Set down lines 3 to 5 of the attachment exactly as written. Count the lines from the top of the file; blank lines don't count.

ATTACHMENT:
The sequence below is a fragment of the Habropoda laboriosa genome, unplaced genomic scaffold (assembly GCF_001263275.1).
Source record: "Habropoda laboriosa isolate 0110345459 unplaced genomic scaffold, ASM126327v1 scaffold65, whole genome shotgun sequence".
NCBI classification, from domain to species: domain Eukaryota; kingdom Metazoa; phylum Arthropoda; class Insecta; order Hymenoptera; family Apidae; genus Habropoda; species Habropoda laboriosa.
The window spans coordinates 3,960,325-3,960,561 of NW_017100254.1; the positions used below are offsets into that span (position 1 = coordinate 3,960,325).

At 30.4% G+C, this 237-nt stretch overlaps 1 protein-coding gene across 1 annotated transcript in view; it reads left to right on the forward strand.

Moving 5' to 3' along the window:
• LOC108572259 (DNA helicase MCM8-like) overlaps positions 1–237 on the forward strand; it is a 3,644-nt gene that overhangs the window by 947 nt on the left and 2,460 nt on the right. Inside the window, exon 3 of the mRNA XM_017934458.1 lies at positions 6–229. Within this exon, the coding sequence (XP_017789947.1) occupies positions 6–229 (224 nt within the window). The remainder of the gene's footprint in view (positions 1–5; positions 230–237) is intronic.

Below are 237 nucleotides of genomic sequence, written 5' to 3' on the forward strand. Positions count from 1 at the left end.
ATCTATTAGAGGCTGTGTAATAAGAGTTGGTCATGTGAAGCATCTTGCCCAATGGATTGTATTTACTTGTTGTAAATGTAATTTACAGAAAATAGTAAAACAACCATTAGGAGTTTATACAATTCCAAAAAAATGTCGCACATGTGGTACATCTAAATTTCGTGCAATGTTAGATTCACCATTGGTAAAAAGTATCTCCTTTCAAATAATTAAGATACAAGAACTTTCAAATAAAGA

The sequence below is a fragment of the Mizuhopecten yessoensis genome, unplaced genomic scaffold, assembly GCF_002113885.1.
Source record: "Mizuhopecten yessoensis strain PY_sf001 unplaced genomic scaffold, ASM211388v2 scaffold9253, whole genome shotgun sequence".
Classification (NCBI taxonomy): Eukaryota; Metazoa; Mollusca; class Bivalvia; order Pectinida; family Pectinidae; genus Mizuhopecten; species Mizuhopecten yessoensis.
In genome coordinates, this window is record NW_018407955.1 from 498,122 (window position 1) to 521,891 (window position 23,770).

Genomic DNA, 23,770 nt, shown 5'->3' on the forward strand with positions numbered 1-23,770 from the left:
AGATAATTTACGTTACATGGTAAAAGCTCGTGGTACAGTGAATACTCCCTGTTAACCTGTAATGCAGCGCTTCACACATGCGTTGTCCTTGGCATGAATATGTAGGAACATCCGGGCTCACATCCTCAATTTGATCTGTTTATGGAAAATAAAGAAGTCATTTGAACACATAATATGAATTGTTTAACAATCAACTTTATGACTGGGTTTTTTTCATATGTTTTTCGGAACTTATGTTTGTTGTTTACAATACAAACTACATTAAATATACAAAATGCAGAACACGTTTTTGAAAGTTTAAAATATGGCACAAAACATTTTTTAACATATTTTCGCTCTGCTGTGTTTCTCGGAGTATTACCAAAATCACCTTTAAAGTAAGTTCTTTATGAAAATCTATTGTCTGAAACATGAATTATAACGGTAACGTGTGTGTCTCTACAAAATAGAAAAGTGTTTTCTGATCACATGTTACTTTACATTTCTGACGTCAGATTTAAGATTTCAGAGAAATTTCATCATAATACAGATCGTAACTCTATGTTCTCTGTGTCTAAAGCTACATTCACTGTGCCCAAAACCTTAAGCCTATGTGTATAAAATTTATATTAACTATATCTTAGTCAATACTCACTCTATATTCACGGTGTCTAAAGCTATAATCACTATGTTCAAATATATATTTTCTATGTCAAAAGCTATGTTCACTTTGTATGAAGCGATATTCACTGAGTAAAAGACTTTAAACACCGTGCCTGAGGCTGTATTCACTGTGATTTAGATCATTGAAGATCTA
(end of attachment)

NCBI classification, from domain to species: domain Eukaryota; kingdom Metazoa; phylum Arthropoda; class Insecta; order Hymenoptera; family Apidae; genus Habropoda; species Habropoda laboriosa.
The window spans coordinates 3,960,325-3,960,561 of NW_017100254.1; the positions used below are offsets into that span (position 1 = coordinate 3,960,325).

At 30.4% G+C, this 237-nt stretch overlaps 1 protein-coding gene across 1 annotated transcript in view; it reads left to right on the forward strand.